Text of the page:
Susan Hamill, a professor of law at the University of Alabama, says it's the culture of corruption that's numbing people to reports of political wrongdoing. 

"When somebody enjoys a level of power, it's easy to feel a sense of entitlement because of it," she told FoxNews.com. 

According to a 2012 study from the State Integrity Investigation, a first-of-its kind, data-driven look at transparency and accountability in the country, not a single state in the nation earned an A grade. Five states got a B grade, 19 a C and eight received D's. Eight states -- Michigan, North Dakota, South Carolina, Maine, Virginia, Wyoming, South Dakota and Georgia -- got failing grades. 

Based on public corruption conviction data from the Department of Justice, New York led the country with a grand total of 2,522 federal public corruption convictions from 1976 to 2010. California came in a close second with 2,345 convictions, and Illinois ranked third with 1,828. 

Illinois' top politicians have had very public struggles with the law. Most recently, Rod Blagojevich, who became the state's first governor in history to be impeached, was convicted in December 2011. He was sentenced to 14 years in prison and became the fourth former Illinois governor to be convicted of criminal charges since the late '60s. 

Blagojevich was brought down on multiple corruption counts stemming from a plan to sell the U.S. Senate seat vacated by President Obama. He was also found guilty for using his office to extort campaign contributions and jobs for himself and his wife. 

"It's profoundly sad that we are here for the second time in five years to discuss the conviction and sentencing of a governor of Illinois," U.S Attorney Patrick Fitzgerald told reporters following the sentencing. 

Blagojevich's predecessor, Gov. George Ryan, was convicted in 2006 on corruption charges.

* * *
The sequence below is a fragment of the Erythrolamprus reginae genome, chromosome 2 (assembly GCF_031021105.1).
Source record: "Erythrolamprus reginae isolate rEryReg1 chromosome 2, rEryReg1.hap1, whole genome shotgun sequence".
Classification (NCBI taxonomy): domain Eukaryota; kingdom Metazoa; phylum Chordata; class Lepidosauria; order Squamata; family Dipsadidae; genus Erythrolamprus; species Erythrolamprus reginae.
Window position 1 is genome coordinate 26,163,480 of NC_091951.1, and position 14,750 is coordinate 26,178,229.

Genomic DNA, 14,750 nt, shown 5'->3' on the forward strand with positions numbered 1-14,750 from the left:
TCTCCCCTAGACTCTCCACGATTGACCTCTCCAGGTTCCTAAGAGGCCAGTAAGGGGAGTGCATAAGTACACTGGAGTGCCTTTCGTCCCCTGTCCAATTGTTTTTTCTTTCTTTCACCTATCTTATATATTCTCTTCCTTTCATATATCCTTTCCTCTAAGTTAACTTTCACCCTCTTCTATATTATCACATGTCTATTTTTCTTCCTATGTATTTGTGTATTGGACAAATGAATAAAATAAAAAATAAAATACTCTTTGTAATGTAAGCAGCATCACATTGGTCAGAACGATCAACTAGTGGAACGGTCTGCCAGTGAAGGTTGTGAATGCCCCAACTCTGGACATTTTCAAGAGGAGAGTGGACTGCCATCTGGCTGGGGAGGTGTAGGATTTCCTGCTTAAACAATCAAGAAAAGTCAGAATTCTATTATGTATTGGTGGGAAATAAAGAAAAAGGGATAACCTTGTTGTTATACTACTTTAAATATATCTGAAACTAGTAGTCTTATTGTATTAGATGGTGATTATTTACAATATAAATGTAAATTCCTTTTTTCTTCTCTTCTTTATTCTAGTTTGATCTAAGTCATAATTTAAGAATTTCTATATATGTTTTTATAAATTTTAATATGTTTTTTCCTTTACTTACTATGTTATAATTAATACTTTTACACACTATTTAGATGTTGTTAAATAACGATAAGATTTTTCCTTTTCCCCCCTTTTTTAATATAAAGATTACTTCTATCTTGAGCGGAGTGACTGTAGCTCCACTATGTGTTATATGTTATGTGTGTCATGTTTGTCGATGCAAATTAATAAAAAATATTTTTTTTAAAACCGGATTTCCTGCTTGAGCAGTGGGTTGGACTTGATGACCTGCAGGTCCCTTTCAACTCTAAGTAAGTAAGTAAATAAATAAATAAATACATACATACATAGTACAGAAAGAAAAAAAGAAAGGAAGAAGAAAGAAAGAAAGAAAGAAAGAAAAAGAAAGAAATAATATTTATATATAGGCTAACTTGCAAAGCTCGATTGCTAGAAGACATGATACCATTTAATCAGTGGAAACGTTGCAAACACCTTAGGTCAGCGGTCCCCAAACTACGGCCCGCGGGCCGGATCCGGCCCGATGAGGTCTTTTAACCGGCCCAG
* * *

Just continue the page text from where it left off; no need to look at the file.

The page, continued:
Former Illinois Gov. Dan Walker, who ran the state from 1973-1977, pleaded guilty to bank fraud in 1987 related to his business activities after leaving office. He spent almost two years in federal prison. 

Alabama has had its share of problems too. 

There, longtime legislator James Thomas was brought up on charges of sexual abuse in 2012. A grand jury indicted him on charges of third-degree sex abuse and having sex with a student under the age of 19 stemming from a November 2010 incident at Wilcox-Central High School in Camden, Ala. Thomas, who was later sentenced to a year in jail, represented Wilcox and three nearby counties in the state legislature for 28 years. 

Last year, former Alabama state Rep. Terry Spicer pleaded guilty to one count of federal bribery for his involvement in crimes related to pro-gambling legislation in the state. Spicer was sentenced to nearly five years behind bars. 

Rotterdam School of Management professor Muel Kaptein believes the more influence a person has, the more he or she places themselves above others. 

"This feeds the image of the rules being less applicable to the influential person himself," Kaptein wrote in a 2012 published report, 'Why good people sometimes do bad things,' "By placing oneself above another party, one runs the risk of placing oneself above the legal and moral standards. That's also why people in influential positions become gradually less sensitive to what others think."